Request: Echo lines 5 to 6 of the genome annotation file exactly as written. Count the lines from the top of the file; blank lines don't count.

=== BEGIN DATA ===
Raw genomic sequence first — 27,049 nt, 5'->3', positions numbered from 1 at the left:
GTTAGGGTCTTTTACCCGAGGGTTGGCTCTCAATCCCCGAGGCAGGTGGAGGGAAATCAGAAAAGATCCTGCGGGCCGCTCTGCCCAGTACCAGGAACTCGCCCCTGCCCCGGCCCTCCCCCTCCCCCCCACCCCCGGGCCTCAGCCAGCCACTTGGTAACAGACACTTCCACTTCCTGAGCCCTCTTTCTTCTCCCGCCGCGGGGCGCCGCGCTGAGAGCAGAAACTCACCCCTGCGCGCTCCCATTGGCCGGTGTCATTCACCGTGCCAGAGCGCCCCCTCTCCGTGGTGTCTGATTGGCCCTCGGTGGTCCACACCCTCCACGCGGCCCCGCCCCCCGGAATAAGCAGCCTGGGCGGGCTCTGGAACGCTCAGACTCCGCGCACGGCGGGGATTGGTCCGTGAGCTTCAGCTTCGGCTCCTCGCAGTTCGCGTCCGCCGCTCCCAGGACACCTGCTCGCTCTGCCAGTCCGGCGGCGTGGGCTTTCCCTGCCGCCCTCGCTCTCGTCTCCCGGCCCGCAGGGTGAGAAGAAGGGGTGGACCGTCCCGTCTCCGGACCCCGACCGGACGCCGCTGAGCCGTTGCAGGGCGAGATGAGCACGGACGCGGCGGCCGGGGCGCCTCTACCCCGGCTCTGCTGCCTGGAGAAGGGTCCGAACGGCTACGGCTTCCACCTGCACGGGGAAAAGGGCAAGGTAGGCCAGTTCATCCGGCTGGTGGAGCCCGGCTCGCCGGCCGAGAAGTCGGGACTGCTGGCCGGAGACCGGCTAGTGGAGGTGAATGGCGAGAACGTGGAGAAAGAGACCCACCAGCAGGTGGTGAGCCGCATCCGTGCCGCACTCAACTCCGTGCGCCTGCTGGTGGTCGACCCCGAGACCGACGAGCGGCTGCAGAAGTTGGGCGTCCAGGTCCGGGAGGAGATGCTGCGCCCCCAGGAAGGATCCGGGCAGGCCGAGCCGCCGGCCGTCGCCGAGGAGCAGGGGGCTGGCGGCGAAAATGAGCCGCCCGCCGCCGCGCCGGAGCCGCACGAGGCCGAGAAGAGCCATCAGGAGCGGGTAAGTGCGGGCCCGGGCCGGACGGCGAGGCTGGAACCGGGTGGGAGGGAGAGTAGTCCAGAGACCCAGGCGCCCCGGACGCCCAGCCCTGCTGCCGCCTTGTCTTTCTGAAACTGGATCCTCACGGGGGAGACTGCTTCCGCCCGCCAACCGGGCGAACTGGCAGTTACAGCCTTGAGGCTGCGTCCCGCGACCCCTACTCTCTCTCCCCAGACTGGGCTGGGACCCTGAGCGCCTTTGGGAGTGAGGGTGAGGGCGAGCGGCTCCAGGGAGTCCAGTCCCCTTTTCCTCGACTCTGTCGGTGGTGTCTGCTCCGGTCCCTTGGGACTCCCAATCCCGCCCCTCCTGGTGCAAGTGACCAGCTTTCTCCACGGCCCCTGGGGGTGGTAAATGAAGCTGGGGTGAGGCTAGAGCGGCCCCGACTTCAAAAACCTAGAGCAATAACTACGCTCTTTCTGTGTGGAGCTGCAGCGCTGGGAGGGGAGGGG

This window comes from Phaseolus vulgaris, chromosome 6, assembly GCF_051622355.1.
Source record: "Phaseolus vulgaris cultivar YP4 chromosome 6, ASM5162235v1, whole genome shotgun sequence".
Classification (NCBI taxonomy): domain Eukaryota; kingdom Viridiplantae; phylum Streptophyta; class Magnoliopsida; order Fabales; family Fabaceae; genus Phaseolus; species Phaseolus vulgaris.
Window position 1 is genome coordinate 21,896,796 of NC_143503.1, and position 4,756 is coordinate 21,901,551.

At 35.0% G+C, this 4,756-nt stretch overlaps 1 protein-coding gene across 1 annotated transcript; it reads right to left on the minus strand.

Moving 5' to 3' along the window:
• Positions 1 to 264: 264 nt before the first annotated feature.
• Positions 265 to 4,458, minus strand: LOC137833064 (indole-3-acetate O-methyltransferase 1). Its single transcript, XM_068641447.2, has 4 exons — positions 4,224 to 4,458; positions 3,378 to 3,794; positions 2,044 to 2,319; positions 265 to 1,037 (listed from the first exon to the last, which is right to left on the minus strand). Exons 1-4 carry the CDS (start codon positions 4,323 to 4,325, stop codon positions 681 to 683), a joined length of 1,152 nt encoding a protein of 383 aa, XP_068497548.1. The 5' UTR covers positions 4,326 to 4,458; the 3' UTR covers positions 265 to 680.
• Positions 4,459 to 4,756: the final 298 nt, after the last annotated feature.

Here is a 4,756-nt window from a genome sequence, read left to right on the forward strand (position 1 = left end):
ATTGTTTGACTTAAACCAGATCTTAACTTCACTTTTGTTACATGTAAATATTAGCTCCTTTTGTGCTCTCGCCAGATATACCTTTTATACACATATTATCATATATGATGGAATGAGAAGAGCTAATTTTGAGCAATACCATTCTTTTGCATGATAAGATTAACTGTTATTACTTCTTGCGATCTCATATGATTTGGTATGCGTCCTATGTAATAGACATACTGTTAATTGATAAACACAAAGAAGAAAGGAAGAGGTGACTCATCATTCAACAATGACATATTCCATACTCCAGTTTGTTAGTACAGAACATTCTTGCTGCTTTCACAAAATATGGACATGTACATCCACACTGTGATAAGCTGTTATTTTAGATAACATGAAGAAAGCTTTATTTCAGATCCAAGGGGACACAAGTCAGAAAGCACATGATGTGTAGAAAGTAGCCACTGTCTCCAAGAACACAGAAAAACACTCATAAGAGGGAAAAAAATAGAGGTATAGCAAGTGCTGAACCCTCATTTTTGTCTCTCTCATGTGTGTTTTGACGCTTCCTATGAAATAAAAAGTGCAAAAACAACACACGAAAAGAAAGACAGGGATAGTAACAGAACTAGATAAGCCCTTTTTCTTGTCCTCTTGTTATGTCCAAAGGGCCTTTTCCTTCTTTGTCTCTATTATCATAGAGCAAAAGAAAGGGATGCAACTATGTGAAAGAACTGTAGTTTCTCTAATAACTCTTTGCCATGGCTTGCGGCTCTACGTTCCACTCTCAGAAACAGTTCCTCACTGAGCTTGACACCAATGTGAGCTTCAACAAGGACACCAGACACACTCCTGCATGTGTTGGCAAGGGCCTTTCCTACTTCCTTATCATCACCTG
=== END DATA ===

Classification (NCBI taxonomy): domain Eukaryota; kingdom Viridiplantae; phylum Streptophyta; class Magnoliopsida; order Fabales; family Fabaceae; genus Phaseolus; species Phaseolus vulgaris.
Window position 1 is genome coordinate 21,896,796 of NC_143503.1, and position 4,756 is coordinate 21,901,551.